As I have mentioned in previous books and articles, Barry Soetoro (a.k.a. Barack Hussein Obama) is nothing but a CFR puppet and Obamacare is actually a Rockefeller concoction. Moreover, being a Rockefeller baby, you can bet your money that some eugenic measures have been allowed to infiltrate into the Obamacare monster — which nobody, even the corrupt politicians who approved it, seem to have read.
Nevertheless, as the saying goes, every dark cloud has a silver lining, and the Obamacare site’s disaster is probably one of the best things that has happened to us, the American people, in the last half-century.
Usually, laws passed by the CFR-controlled politicians in the U.S. government do not have a short feedback time. When we the people finally discover that these laws are wrong and detrimental to our interests, a long time has passed and nothing can be done to reverse them. These are the cases, i.e., of the law that created the Federal Reserve Bank, the law that created the IRS, and the ones that created the National Security Council, the CIA, and later the NSA, just to mention a few of them.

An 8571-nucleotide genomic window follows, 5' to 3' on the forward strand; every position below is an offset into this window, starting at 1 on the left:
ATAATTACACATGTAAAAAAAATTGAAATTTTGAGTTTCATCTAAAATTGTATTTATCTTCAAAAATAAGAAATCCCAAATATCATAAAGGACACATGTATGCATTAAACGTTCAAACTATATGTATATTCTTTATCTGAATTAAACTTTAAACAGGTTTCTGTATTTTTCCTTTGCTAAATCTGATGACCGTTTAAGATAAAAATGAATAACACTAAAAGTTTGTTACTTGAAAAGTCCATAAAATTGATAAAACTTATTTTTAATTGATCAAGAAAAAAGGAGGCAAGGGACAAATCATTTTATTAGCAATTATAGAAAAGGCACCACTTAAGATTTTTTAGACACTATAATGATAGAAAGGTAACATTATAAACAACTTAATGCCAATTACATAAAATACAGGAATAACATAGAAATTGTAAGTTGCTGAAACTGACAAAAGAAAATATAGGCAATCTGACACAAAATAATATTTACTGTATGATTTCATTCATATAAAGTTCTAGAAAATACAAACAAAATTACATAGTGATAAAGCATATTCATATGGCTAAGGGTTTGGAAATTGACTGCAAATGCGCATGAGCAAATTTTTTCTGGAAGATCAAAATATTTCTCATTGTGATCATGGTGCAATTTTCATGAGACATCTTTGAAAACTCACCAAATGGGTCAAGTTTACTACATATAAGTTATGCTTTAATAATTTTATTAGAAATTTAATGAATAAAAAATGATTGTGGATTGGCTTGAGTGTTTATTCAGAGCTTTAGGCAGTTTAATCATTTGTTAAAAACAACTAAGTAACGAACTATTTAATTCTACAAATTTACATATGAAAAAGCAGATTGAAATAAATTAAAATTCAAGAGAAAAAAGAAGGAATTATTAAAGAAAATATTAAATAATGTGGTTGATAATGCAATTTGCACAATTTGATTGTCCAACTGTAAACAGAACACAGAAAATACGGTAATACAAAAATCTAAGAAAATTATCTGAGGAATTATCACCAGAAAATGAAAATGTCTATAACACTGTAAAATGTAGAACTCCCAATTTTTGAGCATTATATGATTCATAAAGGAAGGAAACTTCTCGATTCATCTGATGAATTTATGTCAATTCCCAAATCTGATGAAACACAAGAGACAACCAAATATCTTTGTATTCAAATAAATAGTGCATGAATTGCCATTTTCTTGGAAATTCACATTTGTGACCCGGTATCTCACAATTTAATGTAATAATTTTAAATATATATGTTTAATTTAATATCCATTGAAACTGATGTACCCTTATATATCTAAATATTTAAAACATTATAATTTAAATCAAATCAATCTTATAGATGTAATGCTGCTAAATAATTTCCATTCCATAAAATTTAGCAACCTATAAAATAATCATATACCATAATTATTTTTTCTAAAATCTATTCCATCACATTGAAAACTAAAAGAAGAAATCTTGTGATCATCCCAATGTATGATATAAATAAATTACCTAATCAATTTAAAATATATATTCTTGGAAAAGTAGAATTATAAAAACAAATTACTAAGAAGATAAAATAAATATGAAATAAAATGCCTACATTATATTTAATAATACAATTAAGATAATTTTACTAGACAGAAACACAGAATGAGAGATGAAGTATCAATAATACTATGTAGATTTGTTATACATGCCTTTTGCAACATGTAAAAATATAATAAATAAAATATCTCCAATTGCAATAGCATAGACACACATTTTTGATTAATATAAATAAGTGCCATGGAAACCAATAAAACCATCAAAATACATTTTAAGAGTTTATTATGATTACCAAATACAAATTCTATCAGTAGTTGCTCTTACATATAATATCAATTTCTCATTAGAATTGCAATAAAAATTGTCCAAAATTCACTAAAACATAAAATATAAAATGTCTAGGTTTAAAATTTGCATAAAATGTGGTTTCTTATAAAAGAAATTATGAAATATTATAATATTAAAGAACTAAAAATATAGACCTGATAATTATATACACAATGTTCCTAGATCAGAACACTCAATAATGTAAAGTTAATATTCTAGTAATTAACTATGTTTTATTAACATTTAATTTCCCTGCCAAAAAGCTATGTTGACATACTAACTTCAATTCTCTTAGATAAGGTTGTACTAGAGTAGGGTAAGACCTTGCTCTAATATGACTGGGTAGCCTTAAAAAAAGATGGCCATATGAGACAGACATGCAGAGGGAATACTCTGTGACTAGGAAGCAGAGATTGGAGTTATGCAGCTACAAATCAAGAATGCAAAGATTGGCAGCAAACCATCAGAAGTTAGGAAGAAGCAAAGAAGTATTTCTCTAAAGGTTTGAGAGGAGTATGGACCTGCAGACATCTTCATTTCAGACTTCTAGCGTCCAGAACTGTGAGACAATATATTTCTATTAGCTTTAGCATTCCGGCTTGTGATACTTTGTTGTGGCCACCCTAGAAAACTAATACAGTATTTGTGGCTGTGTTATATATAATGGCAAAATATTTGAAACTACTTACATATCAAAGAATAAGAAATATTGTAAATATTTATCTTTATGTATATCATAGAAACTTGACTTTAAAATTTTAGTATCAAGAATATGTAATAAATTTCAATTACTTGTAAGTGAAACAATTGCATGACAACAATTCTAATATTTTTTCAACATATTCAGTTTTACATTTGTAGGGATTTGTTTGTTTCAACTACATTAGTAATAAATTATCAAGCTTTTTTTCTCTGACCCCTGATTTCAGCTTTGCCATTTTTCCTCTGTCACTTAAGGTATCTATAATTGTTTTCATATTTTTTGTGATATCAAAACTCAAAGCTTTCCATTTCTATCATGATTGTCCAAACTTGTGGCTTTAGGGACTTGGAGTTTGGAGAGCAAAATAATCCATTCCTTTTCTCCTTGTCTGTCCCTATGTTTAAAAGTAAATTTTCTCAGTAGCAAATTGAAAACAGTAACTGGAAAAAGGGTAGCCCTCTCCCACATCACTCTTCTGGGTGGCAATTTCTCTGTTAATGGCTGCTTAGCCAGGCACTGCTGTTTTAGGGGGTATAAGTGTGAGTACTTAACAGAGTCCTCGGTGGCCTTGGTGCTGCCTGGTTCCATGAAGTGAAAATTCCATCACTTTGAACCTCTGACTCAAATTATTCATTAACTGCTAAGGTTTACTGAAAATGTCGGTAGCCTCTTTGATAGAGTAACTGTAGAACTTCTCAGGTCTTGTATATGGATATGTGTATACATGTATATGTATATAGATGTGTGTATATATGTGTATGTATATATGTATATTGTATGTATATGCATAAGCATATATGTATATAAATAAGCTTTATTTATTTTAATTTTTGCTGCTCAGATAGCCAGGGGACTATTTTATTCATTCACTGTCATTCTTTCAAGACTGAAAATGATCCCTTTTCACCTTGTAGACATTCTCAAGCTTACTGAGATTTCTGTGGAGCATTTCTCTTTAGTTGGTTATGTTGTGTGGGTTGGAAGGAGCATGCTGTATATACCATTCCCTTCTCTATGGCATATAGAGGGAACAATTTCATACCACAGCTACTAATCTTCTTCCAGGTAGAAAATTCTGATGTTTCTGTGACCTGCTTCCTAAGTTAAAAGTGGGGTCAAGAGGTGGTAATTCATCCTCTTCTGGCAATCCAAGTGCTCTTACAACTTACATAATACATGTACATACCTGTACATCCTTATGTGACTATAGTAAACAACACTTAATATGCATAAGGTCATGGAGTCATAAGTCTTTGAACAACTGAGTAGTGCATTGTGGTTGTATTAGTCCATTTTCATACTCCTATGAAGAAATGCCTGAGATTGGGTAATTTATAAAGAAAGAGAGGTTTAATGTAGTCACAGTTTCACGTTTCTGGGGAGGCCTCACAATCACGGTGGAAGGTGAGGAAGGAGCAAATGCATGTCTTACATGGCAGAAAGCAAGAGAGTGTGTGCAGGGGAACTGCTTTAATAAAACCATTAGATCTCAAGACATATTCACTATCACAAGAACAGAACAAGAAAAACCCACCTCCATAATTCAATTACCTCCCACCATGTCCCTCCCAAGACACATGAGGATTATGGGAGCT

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In this case, however, the CFR conspirators made a big mistake. They linked the Obamacare monstrosity to a Web site, and a web site gives instant feedback. It either works, or it doesn’t.
You don’t have to wait for half a century to realize that Obamacre is a total failure. It is obvious the Obamacare’s website is a total disaster. But the good part of it is that its failure has given most people an unmistakable sign that the whole Obamacare concoction is nothing but a catastrophic failure.
Thank you, Obama. Finally you and your CFR masters have done something good for the American people.
Sometimes the road to Heaven is paved with bad intentions!
© 2013 Servando Gonzalez - All Rights Reserved
The Denver Airport programming fiasco is analyzed in detail in W. Wayt